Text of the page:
Please note that each of the USB ports on your motherboard sound a little different. It's easy to compare them as you can often simply unplug the USB cable from one and plug it into the next. Occasionally Volumio can loose the connection with the DAC, in which case you go to the Settings menu and reselect your output device (Gigaport HD+ is often labeled as "HD+" in the menu). And then you continue comparing until you've found the best sounding USB port of your motherboard.

Power cord:
It appears that the mains adapter supplied with Streacom Nano160 uses a regular inlet of the same type as is used on many HiFi units (such as Boazu, Sagatun and Tundra). A good sounding standard power cord will then be what you need.
If your adapter has a small laptop-style inlet (called C6 or "Mickey Mouse"), however, you can gain a little performance by purchasing one of the following cords:
European Mickey Mouse power cord:
Volex X-3076386A. Can be found at Farnell as item number 112-4392. Sounds best with the text on the cable running from the mains block towards HAKAI. The brand of the cable varies (Tongyuan, Baohing, Ta Hsing) and they each sound a little different. The ranking among these three is however not constant but has varied over time. Please note that European power cords can be plugged in two ways, by rotating the plug 180 degrees. One way will sound a little better than the other and to find out which you need to compare.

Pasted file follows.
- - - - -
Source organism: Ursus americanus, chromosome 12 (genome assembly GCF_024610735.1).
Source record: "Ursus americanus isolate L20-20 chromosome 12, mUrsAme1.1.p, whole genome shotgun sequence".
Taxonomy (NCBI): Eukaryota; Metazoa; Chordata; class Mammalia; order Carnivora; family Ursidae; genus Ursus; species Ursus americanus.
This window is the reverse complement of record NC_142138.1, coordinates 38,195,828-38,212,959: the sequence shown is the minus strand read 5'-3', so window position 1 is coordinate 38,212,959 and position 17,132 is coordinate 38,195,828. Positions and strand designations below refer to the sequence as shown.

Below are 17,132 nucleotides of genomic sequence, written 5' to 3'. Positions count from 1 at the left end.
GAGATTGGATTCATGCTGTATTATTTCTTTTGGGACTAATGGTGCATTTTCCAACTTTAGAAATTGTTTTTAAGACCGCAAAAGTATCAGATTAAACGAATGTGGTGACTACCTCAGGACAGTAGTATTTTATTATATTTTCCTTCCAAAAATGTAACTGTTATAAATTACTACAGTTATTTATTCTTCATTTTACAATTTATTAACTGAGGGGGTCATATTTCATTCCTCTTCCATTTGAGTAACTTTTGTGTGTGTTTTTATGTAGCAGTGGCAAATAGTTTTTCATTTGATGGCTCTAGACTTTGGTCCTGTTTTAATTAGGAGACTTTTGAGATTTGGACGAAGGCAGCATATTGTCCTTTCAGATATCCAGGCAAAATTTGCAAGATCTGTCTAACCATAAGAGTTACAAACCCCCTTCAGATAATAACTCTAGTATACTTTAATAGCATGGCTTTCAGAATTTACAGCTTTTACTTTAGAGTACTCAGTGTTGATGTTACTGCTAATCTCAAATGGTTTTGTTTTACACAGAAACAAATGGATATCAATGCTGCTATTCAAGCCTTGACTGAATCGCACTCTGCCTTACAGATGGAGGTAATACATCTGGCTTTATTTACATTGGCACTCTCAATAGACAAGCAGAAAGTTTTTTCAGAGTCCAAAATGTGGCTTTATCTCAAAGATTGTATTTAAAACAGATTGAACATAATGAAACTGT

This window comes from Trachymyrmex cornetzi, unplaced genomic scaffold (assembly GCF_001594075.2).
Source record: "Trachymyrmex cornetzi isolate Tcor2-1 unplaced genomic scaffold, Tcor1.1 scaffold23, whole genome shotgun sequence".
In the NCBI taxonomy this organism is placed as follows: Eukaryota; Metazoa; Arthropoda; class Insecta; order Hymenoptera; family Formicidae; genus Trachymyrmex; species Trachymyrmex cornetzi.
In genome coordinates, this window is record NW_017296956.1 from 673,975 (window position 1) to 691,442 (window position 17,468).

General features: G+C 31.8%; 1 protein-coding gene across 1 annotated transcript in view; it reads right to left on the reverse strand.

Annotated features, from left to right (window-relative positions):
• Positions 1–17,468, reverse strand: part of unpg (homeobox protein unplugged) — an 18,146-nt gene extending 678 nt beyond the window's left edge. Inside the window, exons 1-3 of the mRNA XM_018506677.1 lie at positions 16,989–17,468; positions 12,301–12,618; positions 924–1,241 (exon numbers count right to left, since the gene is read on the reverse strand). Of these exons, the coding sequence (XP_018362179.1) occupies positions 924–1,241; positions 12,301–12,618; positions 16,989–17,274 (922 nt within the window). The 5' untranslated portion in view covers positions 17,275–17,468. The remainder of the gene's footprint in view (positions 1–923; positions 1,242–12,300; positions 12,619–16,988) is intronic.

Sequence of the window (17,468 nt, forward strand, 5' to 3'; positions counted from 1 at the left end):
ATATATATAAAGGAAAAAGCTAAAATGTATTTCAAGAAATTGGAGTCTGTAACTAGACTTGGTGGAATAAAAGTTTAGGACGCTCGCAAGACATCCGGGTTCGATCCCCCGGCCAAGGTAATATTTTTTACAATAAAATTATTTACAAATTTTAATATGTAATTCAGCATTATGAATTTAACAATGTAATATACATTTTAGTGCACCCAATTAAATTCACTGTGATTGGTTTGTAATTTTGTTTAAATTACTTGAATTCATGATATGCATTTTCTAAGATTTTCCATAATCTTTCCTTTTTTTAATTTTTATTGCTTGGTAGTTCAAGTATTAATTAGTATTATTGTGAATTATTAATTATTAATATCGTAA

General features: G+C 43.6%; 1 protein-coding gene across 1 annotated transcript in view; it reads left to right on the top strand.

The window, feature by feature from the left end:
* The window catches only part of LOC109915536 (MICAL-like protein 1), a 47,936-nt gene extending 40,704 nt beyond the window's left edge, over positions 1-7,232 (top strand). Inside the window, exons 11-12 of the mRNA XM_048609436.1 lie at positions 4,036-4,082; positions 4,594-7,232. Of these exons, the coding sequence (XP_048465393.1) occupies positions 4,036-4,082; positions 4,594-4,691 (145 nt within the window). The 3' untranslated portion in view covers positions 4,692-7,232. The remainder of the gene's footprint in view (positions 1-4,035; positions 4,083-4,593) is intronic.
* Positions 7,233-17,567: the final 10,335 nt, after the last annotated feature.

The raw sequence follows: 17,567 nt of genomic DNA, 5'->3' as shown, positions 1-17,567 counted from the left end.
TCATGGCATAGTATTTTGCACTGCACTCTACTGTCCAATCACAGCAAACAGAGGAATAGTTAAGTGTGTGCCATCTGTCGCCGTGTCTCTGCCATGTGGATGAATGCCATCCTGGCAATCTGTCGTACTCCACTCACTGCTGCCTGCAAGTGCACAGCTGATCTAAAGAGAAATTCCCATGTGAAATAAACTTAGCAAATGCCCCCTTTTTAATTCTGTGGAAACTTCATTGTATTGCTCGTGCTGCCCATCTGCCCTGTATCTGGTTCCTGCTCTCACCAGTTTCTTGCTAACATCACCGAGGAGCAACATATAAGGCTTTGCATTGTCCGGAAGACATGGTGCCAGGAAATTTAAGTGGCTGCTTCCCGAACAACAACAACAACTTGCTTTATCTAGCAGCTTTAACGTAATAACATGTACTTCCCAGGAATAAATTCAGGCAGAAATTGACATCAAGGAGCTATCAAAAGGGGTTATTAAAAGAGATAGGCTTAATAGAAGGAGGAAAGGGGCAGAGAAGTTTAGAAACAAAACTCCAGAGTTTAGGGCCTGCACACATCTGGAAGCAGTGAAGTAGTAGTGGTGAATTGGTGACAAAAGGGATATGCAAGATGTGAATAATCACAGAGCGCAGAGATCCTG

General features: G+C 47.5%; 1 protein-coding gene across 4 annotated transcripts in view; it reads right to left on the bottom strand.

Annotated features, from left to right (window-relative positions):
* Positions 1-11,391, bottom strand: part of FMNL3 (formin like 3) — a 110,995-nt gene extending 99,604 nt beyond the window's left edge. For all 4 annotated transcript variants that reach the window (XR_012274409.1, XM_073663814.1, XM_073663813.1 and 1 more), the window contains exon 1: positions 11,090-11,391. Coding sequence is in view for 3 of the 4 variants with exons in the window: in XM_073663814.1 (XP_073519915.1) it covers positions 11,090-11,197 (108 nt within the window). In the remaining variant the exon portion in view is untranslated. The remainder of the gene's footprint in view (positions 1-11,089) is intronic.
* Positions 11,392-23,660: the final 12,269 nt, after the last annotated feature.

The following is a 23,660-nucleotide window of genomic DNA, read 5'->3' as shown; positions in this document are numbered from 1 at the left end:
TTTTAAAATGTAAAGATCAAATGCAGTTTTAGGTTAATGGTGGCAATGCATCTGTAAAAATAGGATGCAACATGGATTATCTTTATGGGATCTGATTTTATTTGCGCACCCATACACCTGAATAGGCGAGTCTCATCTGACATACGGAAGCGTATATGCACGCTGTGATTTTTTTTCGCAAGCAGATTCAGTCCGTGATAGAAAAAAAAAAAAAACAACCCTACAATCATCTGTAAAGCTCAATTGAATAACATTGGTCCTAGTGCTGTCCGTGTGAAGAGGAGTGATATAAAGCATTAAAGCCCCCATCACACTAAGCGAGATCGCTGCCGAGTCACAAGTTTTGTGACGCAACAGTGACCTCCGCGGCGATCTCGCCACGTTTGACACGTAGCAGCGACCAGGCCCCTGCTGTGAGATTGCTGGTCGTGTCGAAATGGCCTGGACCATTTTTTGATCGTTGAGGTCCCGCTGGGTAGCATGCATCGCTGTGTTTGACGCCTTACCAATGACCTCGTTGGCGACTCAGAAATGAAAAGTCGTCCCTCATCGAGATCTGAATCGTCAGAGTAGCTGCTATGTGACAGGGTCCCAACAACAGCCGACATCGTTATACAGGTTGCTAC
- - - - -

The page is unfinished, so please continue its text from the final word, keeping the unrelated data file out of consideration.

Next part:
North American Mickey Mouse power cord:
Volex 17036. Can be found at Farnell as item number 183-8788.
UK Mickey Mouse power cord:
Volex X-3076374A. Can be found at Farnell as item number 112-4391.
Australian Mickey Mouse power cord:
Volex VC-1434-21-180. Can be found at Farnell as item number 257-6028.

Positioning of your HAKAI affects performance. Ideally the Streacom case, the power supply adapter and the DAC should be positioned slightly apart from one another. If you can place them each on a separate shelf, they will be most happy (although your aestetic sense or lack of shelves might not).

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Re: HAKAI

Post by lejonklou » 2018-08-11 20:28

STEP THREE- Build a HAKAI NAS (optional)

Using the same hardware as HAKAI, optionally with a bigger HDD for storage, you can also potentially build a killer NAS.

[Clarification: This would be a second unit, serving as a NAS, while the first unit acts as your streamer.]

I don't have precise instructions for this step, as I'm not a programmer and there are many parameters that can be tuned. Minimserver running on Linux works well. Volumio supports NFS, which some claim can sound even better.

This third step is entirely optional and subject to future developments. HAKAI from STEP ONE with an ordinary NAS is already so good that you will have trouble believing your ears.